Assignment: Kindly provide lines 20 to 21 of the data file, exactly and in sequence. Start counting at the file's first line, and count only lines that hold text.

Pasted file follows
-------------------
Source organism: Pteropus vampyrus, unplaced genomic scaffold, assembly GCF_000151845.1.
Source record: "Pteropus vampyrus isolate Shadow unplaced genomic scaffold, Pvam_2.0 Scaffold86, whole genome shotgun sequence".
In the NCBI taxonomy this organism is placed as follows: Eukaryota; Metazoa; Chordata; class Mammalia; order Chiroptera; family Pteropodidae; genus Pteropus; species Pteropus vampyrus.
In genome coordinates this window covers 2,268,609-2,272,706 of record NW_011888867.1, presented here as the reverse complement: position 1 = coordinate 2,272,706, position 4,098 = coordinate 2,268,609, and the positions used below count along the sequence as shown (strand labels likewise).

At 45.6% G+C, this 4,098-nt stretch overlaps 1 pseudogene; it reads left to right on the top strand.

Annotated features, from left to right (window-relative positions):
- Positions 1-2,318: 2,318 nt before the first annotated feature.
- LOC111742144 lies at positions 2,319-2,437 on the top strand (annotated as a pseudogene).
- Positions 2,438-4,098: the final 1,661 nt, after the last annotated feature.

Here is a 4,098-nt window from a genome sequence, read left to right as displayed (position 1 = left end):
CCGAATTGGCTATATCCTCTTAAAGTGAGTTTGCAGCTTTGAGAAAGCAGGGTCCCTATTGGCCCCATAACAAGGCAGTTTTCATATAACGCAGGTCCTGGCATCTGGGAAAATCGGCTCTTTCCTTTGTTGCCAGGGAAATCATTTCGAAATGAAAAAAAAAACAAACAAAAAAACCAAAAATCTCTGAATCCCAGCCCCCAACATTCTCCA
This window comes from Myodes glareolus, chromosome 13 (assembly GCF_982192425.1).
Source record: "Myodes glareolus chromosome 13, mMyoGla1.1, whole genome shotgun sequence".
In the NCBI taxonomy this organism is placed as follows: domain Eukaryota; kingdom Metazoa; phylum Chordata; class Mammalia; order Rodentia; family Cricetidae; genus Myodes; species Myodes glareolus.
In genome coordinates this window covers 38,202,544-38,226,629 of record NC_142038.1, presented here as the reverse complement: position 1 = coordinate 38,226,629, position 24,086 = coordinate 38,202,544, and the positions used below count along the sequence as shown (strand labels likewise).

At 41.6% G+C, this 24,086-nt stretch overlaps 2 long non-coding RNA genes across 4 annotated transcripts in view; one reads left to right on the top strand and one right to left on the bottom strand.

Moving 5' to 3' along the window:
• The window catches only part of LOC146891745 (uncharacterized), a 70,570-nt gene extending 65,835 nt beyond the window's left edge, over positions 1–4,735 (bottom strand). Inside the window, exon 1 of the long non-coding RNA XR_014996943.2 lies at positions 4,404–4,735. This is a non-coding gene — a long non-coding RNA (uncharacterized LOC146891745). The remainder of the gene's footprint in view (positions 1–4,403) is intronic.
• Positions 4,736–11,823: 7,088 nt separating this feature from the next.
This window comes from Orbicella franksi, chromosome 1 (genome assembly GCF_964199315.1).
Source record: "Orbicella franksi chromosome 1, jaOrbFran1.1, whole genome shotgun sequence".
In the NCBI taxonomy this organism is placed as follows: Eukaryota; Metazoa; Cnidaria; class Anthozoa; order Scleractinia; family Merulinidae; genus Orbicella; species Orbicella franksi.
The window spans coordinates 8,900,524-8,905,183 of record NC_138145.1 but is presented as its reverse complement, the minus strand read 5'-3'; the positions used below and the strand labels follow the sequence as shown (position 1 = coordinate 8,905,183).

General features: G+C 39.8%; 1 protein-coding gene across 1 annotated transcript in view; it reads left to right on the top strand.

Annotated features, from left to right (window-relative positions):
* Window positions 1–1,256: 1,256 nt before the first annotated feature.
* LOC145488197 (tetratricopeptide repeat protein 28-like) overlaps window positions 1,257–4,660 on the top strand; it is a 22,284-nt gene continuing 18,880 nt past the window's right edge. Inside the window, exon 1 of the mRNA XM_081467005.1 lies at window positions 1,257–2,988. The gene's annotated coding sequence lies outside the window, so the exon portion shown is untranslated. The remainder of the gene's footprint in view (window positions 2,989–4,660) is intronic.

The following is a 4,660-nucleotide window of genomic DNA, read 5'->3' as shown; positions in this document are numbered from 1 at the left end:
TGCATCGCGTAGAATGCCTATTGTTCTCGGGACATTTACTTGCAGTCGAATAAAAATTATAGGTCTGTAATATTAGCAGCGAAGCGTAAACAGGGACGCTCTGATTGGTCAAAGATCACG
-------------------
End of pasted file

This window comes from Orbicella franksi, chromosome 1 (genome assembly GCF_964199315.1).
Source record: "Orbicella franksi chromosome 1, jaOrbFran1.1, whole genome shotgun sequence".